A transaction manager can be a great investment, even if you’re a newer agent. They can help make sure you don’t get overwhelmed during the transaction management process so that it runs smoothly from start to finish. Especially if you’re a busier agent, then you may not have the time to do everything on your own.
The best way to find an experienced, licensed transaction manager is to find other agents in your area and find out who they’re using. Get a few names and interview each one. Find out what they do, their experience, and most importantly, get a sense of their personality type. Ideally, they’re going to be talking to your clients every week, so you want somebody that reflects your style and approach.
Give a Closing Gift
Lastly, make sure to give your client a gift on closing day. I typically spend anywhere from 1-3% of the commission amount on a closing gift for my client. Be sure to plan this ahead of time. You’ll make a bigger impression on your clients with more unique or personalized gifts. Some gifts I’ve used are personalized wine bottles, cutting boards, and first-time buyer gift baskets.
After the closing is done, you can add that person to your closing database. You should have all of your past clients on this list so that you can keep in touch with them on an ongoing basis even after the closing.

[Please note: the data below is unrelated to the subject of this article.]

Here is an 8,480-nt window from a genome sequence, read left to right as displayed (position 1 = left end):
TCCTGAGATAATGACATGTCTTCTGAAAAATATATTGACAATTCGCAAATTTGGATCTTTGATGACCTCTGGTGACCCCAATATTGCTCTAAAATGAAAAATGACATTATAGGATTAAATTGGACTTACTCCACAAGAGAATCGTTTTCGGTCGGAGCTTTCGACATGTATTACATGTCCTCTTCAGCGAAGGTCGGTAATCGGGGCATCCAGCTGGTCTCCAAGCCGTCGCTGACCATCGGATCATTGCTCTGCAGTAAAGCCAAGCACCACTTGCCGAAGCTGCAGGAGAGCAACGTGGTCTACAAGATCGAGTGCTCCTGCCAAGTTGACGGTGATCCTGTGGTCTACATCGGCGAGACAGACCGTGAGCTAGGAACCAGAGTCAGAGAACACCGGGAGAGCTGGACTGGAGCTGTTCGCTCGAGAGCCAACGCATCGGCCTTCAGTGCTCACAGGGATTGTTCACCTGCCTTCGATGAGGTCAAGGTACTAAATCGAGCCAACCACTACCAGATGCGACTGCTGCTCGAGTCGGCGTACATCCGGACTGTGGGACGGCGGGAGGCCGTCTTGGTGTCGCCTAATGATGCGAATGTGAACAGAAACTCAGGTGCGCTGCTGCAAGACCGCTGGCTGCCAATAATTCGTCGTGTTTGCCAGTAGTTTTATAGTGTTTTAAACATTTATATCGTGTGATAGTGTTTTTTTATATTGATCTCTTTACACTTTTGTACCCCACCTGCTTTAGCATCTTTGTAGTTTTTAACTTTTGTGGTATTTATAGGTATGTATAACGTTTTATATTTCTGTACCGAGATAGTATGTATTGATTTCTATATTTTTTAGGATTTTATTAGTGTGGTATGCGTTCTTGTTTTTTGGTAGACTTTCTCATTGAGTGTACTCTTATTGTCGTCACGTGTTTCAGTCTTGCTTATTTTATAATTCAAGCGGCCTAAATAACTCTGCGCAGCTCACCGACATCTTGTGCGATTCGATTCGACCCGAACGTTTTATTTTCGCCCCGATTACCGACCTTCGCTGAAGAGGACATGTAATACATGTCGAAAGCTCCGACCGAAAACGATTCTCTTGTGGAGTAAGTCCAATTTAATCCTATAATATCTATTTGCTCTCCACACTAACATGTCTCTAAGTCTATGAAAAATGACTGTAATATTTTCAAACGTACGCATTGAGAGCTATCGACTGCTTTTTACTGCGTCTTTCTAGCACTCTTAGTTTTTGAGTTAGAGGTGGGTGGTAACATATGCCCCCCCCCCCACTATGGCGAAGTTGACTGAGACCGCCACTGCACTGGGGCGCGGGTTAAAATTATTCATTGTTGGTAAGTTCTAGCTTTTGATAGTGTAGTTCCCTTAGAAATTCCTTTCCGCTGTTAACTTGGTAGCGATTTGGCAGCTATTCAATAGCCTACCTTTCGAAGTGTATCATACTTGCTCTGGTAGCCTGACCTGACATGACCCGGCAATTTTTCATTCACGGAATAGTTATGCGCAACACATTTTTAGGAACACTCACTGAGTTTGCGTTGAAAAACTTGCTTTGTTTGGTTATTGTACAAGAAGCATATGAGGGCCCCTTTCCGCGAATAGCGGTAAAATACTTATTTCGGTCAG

You can use a program called Mailbox Power to send them cards on their birthday, the anniversary of when they close on their house, Christmas cards, event invites, and any personal monthly communication you want to send, such as monthly newsletters.
Final Thoughts on Real Estate Agent Buyer Checklist
Use these nine steps as a real estate agent buyer checklist to help you and your client navigate the buying process. Of course, working with each buyer will be a different situation. But if you use these nine steps as a guide, you’ll be sure to find success with each one.
If you’re going to be working with buyers, many of who you may have never met before, you need to keep yourself safe. Check out my post on 12 Realtor safety tips to ensure you’re never in a sticky situation.
What’s on your real estate agent buyer checklist? Have you found any tips or tricks to systematize your process when it comes to working with buyers? Share them with me below in the comments section. Now, be well and go sell some homes!